Futch, Foreman, and Frazier considered Kenny to win all three bouts, though as stated, the second fight was razor edge. Heck, Kenny considered Ali to deserve that decision in the second bout, having dropped too many early rounds. As I said, I wouldn't blink if somebody would give it to Ali, though I would dispute it being a clear cut Ali victory with no argument for Norton.
Ironically enough, Frazier's ranking may very well be higher. Frazier's ATG ranking in the 70s would've increased. He goes from third best to 2nd best heavy of that era.
I also believe without the damage incurred in TFOTC, he may have done much better against Foreman and the loss wouldn't have hampered his legacy nearly as bad.
Also without Ali, we still have the ultra confident badass Foreman. I don't see Young beating '73-'74 Foreman (Noneck will definitely come out of the woodwork when he sees this) and without the loss to Ali, I believe that version of Foreman remains. He may very well continue to improve (Foreman was still a very young man at the time), no getting dropped 2x by Lyle, rack up some more defenses (I don't think their was anyone around to stop him), defeat Holmes (whom I honestly don't think would beat Foreman. Even 70s Ali was much faster, and more versatile than prime Holmes, who often had to get his hands dirty and wear his man out).
Without Ali in his way, Foreman could very well become number two or even number one of all time, ESPECIALLY if he makes that comeback and regains the title after Moorer.
With Frazier's only losses coming at the hands of the best or second best heavyweight of all time, I'd imagine he'd actually rank far higher.
Futch knew how dangerous Kenny is. Didn't underrate him that's for sure. Comparing him to FotC Ali after one upset is a different matter, and Foreman just finished Sunhine Showdown which Eddie considered more of a fluke on Frazier's part (party-like training camp) and a stylistic disadvantage. It was the Norton victory that truly cemented Foreman's reputation.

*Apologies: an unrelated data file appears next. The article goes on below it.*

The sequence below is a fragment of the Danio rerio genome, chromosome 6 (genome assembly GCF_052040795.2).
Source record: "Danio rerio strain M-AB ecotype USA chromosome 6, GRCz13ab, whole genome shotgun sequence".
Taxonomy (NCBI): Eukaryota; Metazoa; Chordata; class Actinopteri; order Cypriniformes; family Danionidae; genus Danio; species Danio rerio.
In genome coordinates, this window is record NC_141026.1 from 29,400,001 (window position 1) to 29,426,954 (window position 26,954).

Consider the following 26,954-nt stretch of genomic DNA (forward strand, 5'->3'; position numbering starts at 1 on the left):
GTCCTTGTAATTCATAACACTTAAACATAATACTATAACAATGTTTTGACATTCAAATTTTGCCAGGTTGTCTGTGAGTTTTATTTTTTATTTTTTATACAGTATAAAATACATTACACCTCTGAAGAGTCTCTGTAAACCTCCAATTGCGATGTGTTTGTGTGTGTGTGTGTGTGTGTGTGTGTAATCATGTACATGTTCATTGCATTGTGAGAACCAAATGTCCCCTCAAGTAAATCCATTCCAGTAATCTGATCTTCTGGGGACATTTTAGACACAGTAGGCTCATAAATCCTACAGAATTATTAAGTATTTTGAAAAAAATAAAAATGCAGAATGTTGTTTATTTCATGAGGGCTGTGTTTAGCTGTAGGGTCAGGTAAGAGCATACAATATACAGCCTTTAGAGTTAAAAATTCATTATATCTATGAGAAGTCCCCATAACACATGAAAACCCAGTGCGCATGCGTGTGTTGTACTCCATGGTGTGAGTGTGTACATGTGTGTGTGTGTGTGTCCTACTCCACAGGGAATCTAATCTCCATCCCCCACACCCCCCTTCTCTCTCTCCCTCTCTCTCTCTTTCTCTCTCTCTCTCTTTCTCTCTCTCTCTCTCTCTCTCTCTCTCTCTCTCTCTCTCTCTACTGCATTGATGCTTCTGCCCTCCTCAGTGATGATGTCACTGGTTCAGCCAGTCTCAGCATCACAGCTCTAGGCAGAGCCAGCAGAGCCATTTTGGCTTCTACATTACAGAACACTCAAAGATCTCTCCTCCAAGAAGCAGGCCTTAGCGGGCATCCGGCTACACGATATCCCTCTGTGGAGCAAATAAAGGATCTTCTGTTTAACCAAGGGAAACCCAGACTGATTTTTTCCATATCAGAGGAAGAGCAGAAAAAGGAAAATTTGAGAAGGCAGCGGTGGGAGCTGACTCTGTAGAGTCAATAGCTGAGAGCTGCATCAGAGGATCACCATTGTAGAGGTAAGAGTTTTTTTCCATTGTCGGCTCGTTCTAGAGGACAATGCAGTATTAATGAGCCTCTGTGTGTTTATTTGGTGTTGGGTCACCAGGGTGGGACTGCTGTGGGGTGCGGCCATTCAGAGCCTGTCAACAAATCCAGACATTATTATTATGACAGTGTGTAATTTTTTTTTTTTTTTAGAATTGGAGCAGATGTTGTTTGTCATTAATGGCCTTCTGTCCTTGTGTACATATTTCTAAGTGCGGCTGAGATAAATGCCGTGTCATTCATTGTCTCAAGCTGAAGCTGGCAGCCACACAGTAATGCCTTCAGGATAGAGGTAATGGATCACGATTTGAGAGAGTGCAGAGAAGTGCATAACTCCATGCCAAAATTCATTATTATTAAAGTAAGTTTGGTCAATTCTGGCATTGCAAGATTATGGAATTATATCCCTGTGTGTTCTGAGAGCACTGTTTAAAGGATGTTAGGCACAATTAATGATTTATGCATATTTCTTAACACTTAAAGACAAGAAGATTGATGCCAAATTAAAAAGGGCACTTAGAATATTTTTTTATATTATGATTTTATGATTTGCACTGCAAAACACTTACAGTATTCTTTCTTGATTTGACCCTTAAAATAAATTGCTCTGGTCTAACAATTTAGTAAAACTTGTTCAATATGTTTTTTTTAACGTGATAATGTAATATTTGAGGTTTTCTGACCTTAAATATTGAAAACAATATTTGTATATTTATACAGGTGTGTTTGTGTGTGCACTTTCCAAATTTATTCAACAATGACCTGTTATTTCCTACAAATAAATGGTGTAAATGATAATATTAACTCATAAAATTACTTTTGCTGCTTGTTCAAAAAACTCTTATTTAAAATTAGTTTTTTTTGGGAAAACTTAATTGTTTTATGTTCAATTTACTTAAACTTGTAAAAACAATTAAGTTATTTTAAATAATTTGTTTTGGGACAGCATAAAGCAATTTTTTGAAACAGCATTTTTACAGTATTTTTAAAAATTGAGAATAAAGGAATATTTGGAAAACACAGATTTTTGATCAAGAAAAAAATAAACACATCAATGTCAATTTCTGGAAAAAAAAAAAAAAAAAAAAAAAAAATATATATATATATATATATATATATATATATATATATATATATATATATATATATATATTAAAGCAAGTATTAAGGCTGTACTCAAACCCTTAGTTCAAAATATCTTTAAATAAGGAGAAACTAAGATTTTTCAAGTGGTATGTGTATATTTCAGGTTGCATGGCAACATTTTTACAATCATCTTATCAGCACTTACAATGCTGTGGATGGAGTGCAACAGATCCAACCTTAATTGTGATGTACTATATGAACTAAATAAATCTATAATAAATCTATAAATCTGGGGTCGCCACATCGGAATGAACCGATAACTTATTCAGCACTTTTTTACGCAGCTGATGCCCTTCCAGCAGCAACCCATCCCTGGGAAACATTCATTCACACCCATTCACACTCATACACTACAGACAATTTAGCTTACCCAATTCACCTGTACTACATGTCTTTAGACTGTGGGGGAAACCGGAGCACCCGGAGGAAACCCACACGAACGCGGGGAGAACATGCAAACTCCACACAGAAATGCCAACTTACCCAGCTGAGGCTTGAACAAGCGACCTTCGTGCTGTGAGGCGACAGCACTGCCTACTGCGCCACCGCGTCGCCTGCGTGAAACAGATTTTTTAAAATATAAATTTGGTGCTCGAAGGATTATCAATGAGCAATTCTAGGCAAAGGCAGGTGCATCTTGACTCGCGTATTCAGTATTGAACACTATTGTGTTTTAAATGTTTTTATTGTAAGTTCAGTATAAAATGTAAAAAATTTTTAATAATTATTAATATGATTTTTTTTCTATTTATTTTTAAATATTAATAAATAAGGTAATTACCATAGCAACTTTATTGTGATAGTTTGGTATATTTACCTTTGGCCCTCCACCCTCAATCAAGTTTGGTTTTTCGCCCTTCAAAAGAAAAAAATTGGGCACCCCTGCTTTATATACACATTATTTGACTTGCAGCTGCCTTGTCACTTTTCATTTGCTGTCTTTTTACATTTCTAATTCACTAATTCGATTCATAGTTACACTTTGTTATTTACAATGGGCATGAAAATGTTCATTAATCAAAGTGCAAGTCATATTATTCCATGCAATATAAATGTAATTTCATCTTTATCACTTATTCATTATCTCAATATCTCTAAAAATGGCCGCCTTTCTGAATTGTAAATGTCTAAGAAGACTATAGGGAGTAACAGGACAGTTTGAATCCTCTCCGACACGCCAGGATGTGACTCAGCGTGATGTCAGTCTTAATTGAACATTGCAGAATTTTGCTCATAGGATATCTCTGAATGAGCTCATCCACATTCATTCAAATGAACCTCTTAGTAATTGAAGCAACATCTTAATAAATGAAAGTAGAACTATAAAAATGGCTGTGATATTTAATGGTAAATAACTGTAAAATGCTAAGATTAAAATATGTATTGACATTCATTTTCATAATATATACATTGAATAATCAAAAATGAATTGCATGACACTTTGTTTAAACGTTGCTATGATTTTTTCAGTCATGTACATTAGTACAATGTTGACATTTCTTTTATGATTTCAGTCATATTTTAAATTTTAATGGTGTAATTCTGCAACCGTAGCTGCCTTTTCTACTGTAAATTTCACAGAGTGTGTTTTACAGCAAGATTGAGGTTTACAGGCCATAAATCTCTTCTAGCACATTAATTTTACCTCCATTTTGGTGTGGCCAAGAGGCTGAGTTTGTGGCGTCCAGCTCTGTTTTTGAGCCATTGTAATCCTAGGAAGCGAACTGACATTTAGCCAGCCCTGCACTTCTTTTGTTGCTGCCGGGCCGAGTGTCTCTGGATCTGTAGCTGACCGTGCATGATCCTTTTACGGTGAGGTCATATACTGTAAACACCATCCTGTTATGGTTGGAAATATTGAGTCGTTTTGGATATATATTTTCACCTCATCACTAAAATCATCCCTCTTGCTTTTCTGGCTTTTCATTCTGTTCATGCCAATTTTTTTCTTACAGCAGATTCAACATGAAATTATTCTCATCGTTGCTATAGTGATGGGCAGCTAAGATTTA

Norton peaking in the 2nd fight is questionable. The rematch took place several months past the initial upset---his very first true world level experience before which he was a nobody on the rankings (though already avoided as claimed by some.)
Disagreed on Norton never being the same post-Foreman. By his own admission he never trained as hard post the Ali-Norton III which was the turning point of his career, Bobick and Holmes fight aside. That much I can agree on.
Fair enough. I honestly don't think their's much argument for a Norton victory and that's coming from someone who prefers him as a human being but to each their own.
Also, Futch and Frazier may have stated they thought Norton swept the series after their third bout but after the first bout, they stated they scored the bout a draw. Will have to find a source for that though given Futch's post-fight comments.
Wouldn't be surprised if they did. The opinion I quoted comes from the 90's when Marshall Terrill was writing Norton's biography. Due to usual lenient nature of such books, I could see Futch's (though not Frazier) opinion fluctuating from time to time when not asked in such context.